And then I realized how ridiculous and hypocritical that was. Before I started this job if someone had asked me what I wanted to do I would have said I wanted organize for climate justice, but ensure I focus on sharing my knowledge, passion and skills for taking care of myself with others. Yet here I am, letting so many of the things I stood for slip through my fingers. 

If we want to build a movement, if we want to create change in the world, it is going to take time, immense energy, endless passion, and countless individuals. We cannot sustainably build that movement, and foster that change, if we don’t take care of ourselves and each other in the process. It’s hard. It’s hard to say no, to turn things down, to admit that we aren’t all super human all the time. But we aren’t. And that’s okay. And I am not. And that is also okay. 

Screen Shot 2014-09-04 at 3.22.02 PMSo this is my effort, my commitment, to do the best that I can at taking care of myself and to spend the time I need to find the necessary balance. Although the work that I do often makes me feel as though I am swimming as fast as I can to a shore that only continues to grow further away, I will try and spend more time doing the things I love (like writing about the tough stuff!), and spend more energy taking care of myself. I probably won’t be great at it right off the bat, but I’m okay with that. I will just do the best that I can. And I will invite you to do the same. Sometimes the best thing we can do for ourselves, and for our movements, will be to take a step back and not do something. And I am trying so hard to be okay with that. I want to give everyone everything. I want everything to work out perfectly all the time. But that’s not realistic, because I’m only human.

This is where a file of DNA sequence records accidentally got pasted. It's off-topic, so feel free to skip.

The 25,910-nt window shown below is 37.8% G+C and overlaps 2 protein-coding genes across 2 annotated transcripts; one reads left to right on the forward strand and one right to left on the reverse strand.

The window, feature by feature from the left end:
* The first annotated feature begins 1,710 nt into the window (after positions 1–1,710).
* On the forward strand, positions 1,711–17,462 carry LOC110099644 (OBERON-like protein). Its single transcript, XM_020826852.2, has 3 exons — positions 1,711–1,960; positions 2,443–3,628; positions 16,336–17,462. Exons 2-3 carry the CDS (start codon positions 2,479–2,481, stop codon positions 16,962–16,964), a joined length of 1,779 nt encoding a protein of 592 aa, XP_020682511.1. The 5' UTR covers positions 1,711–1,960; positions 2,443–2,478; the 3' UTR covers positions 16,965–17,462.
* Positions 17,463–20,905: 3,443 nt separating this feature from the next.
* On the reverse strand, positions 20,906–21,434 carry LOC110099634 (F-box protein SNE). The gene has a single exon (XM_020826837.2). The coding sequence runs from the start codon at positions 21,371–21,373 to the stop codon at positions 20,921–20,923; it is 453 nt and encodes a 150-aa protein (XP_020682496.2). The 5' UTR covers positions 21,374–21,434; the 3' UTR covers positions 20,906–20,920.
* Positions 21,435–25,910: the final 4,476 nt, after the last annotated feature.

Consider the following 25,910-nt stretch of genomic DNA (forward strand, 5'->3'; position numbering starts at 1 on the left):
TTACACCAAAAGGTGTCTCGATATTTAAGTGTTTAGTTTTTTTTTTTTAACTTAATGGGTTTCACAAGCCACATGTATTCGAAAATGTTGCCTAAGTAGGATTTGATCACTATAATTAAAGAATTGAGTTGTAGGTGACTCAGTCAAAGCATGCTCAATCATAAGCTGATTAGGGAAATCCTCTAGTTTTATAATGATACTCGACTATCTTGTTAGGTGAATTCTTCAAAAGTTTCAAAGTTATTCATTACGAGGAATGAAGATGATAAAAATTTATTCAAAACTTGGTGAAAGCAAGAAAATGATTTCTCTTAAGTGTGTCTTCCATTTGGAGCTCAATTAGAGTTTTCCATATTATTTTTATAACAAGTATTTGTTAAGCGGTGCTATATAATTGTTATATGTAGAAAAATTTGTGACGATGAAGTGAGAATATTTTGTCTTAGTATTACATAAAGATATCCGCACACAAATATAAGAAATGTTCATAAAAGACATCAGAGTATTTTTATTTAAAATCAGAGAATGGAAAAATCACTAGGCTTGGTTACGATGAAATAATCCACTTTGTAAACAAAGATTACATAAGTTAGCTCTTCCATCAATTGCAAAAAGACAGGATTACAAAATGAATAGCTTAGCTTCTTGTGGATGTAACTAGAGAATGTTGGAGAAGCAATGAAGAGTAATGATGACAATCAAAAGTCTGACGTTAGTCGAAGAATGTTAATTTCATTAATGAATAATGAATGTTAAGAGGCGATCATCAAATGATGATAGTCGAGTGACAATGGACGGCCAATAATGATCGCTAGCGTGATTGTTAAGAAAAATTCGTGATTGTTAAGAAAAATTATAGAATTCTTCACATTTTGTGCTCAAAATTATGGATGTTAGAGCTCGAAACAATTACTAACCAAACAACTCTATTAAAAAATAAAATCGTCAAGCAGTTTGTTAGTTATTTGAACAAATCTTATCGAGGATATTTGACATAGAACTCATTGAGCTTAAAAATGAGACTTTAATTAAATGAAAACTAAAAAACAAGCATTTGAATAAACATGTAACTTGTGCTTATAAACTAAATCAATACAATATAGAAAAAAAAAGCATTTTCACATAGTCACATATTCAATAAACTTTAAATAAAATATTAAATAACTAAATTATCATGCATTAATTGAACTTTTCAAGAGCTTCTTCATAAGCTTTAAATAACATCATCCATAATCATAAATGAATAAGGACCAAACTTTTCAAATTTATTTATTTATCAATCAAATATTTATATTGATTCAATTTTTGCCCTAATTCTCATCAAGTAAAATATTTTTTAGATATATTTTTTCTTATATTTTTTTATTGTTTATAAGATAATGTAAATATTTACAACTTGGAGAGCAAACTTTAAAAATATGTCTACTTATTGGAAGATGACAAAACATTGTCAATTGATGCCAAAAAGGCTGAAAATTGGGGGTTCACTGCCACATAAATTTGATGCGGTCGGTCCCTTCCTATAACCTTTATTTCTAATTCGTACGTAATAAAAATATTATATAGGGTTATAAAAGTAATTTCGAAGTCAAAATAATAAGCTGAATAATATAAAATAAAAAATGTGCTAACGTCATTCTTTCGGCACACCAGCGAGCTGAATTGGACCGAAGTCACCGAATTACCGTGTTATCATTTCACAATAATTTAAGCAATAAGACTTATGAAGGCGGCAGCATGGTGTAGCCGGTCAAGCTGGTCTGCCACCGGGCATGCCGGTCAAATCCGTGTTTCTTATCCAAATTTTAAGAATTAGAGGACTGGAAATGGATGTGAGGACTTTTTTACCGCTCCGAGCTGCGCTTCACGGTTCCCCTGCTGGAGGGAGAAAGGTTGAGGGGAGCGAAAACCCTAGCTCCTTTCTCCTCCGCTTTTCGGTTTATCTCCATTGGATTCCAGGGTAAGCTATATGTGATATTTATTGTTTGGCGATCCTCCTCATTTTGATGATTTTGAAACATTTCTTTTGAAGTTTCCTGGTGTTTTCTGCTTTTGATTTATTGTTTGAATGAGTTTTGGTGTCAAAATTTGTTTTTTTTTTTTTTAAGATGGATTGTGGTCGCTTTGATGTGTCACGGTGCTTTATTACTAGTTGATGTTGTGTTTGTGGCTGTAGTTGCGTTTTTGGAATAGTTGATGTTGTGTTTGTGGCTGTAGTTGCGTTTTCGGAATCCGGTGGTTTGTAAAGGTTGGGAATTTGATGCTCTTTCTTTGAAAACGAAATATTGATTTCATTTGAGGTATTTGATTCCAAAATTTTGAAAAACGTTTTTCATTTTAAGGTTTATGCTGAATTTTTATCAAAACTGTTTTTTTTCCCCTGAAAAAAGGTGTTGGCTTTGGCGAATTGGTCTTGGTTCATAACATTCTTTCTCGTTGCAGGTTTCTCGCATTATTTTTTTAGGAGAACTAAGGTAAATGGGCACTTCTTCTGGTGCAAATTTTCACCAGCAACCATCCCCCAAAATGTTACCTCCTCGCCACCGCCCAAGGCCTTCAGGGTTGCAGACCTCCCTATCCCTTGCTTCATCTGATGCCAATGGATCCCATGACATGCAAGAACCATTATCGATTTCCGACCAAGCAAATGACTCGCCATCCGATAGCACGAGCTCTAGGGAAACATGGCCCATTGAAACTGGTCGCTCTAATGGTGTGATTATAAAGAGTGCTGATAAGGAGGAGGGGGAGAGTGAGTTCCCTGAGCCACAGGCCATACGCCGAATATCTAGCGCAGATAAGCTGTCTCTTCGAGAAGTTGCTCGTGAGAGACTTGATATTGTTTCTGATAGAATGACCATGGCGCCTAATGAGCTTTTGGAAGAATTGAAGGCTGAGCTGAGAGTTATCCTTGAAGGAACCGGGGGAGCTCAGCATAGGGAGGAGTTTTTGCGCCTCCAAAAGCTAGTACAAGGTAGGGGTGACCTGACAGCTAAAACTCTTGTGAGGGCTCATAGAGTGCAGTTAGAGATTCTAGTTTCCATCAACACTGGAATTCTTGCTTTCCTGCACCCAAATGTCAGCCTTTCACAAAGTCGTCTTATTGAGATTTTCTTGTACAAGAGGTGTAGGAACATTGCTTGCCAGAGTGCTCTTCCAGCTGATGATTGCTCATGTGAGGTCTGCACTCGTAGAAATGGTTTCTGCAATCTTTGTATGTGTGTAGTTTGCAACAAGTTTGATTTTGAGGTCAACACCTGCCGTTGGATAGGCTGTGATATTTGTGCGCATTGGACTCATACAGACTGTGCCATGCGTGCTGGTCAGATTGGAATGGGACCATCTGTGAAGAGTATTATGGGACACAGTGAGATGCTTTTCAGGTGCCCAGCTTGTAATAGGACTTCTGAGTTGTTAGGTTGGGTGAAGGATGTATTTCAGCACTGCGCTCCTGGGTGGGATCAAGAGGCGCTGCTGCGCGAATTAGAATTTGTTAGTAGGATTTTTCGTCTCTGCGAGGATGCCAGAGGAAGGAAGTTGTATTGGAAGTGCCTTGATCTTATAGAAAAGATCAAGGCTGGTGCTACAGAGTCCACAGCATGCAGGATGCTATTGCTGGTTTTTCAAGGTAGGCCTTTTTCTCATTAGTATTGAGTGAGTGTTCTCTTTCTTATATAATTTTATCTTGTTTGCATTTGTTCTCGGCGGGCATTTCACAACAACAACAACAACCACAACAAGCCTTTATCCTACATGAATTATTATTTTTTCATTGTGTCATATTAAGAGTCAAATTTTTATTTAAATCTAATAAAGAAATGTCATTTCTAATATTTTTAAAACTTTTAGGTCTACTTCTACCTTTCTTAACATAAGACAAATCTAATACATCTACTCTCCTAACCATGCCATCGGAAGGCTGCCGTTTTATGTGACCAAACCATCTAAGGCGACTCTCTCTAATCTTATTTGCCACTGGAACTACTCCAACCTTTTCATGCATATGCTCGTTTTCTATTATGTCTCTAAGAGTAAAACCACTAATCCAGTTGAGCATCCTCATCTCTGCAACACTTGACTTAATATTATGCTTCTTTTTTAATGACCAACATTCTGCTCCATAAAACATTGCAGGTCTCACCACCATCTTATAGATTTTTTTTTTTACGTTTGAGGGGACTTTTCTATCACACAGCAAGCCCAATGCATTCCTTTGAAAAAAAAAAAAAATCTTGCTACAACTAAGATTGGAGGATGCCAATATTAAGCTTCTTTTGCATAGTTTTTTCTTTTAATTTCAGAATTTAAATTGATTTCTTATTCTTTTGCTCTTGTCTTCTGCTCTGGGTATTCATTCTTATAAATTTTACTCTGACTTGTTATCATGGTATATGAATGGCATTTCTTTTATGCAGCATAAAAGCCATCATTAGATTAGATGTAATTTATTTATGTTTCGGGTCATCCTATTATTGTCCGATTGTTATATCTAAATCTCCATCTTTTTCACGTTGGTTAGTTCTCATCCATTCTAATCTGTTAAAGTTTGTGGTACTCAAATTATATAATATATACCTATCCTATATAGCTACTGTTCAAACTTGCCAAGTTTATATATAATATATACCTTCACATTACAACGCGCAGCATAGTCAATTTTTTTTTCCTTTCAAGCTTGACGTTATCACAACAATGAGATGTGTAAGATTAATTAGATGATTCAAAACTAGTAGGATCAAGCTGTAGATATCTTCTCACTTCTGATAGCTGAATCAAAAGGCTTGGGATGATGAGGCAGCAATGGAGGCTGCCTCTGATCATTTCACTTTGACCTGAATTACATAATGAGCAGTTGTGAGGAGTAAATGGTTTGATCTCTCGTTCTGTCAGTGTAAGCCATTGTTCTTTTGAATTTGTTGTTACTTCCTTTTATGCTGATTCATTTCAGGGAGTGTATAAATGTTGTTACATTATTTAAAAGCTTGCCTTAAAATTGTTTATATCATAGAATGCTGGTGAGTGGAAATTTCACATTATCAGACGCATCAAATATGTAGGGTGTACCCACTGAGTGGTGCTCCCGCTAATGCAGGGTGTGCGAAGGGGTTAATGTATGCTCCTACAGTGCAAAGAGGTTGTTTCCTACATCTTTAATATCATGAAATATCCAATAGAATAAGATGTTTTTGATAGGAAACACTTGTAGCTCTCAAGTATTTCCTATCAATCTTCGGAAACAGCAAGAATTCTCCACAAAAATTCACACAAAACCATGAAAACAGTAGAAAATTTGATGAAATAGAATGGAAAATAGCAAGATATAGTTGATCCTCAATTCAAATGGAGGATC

I am just me. I am just one person. I am just one person doing the best I possibly can. I will make mistakes. I will probably make big ones. I will fail. I will turn down opportunities. I will let people down. I might let you down. But it is not because I’m not giving this my all. It’s because my ‘all’ cannot be everything, my ‘all’ cannot do everything. And that is okay.

If we put all that we can possibly give together, if we nourish ourselves and each other, if we commit to this for the long haul, we can build the power and the longevity we will need to win these fights. But we must do so mindfully, consciously, and filled with care for ourselves and for one another.